Ahow-to manual for would-be versifiers, The Ode Less Travelled will annoy some poets, and not just because its sales are bound to outstrip their own efforts. For Stephen Fry, too many of them "default to a rather inward, placid and bloodless response to the world", producing "dreary, self-indulgent, randomly lineated drivel". In case we miss the point, Fry brandishes critical terms like "arse-dribble" for emphasis. The cure Fry proposes is a return to the poetry of traditional metres and forms; his book runs through the options, pausing to set the reader a series of uninspiring exercises.
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Ahow-to manual for would-be versifiers, The Ode Less Travelled will annoy some poets, and not just because its sales are bound to outstrip their own efforts. For Stephen Fry, too many of them "default to a rather inward, placid and bloodless response to the world", producing "dreary, self-indulgent, randomly lineated drivel".
In case we miss the point, Fry brandishes critical terms like "arse-dribble" for emphasis. The cure Fry proposes is a return to the poetry of traditional metres and forms; his book runs through the options, pausing to set the reader a series of uninspiring exercises. Lest we confuse him with Auberon Waugh, who campaigned for "proper" poetry to so little effect in the pages of The Literary Review, Fry does acknowledge an enjoyment of Modernists such as Eliot and Pound; but there is deliberate Blimpishness here, archly reinforced by the book jacket's illustration of a quill and ink-pot.
Nevertheless, there are enough insights in the book to suggest that it was written out of Fry's own practice. He understands, for example, the difficulty of writing truly free verse, has learnt that form can engender content, and appreciates the art that conceals art. There are established poets who write as if none of this has occurred to them.
Unfortunately, Fry often undermines his best efforts. The Ode Less Travelled rightly argues for the continued relevance of form, but why the scarcity of living poets who utilise the very forms it extols? It is, of course, easier to find gold if time has done the sifting; harder to pan for it yourself. The strangest omission is Paul Muldoon, whose experiments over the past 30 years include a number of distinctive sonnets and extraordinary variations on the villanelle and sestina.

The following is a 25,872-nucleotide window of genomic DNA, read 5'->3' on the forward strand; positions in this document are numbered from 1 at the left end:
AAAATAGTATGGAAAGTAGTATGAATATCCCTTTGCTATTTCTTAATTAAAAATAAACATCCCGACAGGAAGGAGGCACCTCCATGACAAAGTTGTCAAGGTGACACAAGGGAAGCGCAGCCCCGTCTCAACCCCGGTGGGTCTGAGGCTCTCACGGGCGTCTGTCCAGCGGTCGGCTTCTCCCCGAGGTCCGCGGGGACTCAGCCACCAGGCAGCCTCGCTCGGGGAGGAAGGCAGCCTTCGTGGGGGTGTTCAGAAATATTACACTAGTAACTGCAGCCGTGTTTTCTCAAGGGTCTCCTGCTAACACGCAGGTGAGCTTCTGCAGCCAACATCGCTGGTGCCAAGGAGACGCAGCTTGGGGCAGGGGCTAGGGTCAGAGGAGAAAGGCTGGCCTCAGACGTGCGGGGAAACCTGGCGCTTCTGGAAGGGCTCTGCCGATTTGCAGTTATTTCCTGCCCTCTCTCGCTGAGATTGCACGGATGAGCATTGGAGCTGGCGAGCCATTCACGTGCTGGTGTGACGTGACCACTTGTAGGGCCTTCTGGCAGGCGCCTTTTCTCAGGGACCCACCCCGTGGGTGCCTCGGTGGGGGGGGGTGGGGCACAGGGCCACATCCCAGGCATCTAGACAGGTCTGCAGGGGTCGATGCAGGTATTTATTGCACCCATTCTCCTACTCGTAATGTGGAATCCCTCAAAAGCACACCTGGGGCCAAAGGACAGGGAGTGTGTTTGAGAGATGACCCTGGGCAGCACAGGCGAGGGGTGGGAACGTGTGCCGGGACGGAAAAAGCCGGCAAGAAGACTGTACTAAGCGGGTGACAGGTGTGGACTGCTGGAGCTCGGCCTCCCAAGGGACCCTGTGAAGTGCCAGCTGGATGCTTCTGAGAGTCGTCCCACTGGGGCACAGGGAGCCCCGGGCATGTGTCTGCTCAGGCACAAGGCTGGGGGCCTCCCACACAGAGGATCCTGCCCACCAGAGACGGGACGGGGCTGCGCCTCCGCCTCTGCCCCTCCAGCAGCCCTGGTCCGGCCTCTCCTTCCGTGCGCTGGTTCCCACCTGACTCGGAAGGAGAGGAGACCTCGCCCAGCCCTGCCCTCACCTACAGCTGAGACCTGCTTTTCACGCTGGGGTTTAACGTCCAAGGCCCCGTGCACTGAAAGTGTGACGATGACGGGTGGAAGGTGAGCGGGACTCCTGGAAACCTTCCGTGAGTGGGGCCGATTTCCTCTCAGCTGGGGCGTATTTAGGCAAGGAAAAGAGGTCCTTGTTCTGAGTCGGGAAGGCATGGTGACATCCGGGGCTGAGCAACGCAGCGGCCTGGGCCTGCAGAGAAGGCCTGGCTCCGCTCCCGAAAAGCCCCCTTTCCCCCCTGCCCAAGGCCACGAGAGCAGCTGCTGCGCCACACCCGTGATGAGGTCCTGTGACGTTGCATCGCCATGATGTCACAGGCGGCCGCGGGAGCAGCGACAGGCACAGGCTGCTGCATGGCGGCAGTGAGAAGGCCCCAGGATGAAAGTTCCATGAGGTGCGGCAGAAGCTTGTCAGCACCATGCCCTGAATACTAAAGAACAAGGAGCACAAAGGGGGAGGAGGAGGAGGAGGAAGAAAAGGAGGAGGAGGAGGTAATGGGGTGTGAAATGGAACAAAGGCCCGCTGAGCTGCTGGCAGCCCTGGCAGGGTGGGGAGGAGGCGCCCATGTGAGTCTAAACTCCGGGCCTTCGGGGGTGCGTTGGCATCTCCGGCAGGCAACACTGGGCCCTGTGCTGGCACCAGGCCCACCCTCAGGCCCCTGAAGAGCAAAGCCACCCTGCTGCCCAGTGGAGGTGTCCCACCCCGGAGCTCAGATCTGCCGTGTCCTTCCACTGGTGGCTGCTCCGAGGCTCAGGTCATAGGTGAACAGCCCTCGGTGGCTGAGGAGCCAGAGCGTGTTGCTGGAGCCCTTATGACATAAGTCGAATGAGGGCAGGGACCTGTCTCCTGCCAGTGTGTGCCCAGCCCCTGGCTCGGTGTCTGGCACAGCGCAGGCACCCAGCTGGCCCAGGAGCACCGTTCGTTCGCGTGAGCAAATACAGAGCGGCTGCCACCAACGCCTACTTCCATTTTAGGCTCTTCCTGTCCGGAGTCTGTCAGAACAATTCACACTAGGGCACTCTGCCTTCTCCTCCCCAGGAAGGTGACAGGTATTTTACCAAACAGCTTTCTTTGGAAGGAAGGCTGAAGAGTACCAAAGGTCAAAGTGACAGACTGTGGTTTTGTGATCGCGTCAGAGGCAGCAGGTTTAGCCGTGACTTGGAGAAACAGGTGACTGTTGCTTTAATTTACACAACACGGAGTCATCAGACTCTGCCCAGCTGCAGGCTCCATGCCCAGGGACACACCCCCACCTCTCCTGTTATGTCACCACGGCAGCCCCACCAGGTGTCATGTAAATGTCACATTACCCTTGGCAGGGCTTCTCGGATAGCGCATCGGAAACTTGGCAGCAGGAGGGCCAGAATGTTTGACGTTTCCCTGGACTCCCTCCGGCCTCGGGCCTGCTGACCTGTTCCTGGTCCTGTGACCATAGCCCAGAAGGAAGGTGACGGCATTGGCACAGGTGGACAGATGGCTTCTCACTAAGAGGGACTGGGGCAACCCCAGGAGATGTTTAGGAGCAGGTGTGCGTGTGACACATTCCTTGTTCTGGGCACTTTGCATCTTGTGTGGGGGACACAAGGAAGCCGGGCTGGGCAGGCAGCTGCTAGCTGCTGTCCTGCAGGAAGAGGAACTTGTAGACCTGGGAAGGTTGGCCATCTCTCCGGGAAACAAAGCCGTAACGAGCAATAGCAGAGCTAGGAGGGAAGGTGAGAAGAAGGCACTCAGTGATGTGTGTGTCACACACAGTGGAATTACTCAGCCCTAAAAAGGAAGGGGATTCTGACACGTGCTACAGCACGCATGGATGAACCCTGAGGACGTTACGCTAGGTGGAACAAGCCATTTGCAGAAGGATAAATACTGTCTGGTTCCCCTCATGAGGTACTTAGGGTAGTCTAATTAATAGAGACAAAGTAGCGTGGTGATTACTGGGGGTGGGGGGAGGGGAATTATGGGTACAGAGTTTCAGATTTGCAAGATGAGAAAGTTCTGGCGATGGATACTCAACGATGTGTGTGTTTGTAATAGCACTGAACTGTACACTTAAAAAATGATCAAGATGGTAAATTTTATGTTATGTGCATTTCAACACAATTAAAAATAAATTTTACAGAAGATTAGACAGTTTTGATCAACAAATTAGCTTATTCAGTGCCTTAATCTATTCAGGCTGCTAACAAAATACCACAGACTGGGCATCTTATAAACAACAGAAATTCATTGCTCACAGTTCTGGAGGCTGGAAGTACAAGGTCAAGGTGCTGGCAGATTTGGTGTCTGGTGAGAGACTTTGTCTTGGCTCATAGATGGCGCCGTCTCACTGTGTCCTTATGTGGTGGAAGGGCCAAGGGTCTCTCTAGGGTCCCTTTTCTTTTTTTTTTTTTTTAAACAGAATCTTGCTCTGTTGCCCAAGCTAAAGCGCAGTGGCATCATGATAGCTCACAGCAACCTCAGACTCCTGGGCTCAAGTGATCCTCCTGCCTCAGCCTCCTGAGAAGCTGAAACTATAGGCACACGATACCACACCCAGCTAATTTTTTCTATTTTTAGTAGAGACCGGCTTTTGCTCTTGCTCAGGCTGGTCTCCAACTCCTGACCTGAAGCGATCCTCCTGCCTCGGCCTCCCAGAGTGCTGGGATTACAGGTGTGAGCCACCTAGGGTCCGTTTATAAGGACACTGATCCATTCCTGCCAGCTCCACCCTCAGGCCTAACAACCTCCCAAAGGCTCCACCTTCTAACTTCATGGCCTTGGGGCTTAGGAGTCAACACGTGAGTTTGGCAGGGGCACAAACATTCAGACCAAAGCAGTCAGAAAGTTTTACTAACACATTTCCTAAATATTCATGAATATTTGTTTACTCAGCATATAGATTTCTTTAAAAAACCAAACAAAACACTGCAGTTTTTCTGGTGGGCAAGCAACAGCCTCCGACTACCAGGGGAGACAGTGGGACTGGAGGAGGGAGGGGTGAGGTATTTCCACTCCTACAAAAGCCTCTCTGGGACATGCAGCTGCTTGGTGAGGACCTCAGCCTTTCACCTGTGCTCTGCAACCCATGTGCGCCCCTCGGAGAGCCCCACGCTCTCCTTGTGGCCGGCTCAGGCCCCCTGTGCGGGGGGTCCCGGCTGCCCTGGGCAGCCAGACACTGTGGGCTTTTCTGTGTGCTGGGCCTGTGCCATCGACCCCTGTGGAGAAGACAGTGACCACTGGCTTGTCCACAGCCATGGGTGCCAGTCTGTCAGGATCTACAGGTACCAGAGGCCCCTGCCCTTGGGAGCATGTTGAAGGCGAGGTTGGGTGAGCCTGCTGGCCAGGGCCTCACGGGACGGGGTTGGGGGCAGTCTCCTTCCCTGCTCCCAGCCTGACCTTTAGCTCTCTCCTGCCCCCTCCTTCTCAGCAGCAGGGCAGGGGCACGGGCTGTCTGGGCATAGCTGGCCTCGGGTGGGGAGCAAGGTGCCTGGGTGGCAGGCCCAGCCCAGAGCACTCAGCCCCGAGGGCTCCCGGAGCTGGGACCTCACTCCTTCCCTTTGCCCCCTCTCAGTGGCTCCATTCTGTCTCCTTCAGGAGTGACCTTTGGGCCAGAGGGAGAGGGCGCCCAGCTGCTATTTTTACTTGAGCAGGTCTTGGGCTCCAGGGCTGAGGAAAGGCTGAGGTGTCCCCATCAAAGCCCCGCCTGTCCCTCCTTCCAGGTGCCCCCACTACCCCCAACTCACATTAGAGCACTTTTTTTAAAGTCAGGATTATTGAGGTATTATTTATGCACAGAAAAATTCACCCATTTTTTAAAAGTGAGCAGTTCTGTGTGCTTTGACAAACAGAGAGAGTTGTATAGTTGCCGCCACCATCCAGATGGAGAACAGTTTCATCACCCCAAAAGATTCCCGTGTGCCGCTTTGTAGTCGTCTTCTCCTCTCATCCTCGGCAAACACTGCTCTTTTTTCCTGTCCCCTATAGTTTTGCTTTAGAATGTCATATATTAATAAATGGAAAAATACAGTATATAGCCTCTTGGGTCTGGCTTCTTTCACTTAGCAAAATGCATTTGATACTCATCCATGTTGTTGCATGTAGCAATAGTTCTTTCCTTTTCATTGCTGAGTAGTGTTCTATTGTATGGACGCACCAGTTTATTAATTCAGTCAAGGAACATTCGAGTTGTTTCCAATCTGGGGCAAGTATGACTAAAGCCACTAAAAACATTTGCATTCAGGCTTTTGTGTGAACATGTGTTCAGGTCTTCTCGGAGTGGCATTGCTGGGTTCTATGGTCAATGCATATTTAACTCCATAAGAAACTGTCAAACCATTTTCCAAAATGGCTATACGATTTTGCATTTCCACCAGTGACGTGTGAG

Fry's caricature of the teaching of poetry "Just express yourself. Pour out your feelings" is as superannuated as his roster of poets, and is easily refuted by a glance at, for instance, the Arvon Foundation's programme, which offers courses on "poetic structure and form" and "the way the various techniques of form, rhyme, metre and address can actively aid the imagination". Even Fry's argument that formalism is a remedy for bloodlessness is flimsy; Sharon Olds, CK Williams and August Kleinzahler, American poets readily available in this country, write in a free verse that is anything but anaemic.
On the other hand, Christopher Reid, a formally adroit English poet, employs an artful, childlike diction. Moreover, Fry's claim that one disadvantage of ignoring tradition in order to go your own way is that it is "fantastically difficult and lonely" misunderstands poetry itself. Poets have always been fascinated by what's difficult, and few are as clubbable as Stephen Fry.
Tumbleweed blows down poetry's main street; its saloon doors flap in the wind. In the end, though, the most irksome element of this book is its zealous author, "the man who publicly disports himself in assorted ways" Stephen Fry on Stephen Fry or "the stupid person's clever person" Radio 4's Deadringers on Stephen Fry. Negative capability, "the poetic ability to efface self", as the glossary has it, is not one of Stephen Fry's talents.
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He's come to read the metre
Fry covers metre , rhyme , many common and arcane poetic forms, and offers poetry exercises, contrasting modern and classic poets. Fry's starting point can be summed up by the quotation with which he heads Chapter One: 'Poetry is metrical writing. In a 'rant' near the end of the book he states: "I think that much poetry today suffers from anaemia. There is no iron in its blood, no energy, no drive". Fry sets out to explain the many tools available to a poet in order to organise writing, noting poetry's essential metrical basis and introducing the many technical terms, with explanations and exercises.
School of Verse
Fry is a wonderfully engaging teacher and writer of poetry himself, and he explains the various elements of poetry in simple terms, without condescension. His enjoyable exercises and witty insights introduce the concepts of Metre, Rhyme, Form, Diction, and Poetics. Aspiring poets will learn to write a sonnet, on ode, a villanelle, a ballad, and a haiku, among others. Along the way, he introduces us to poets we've heard of, but never read.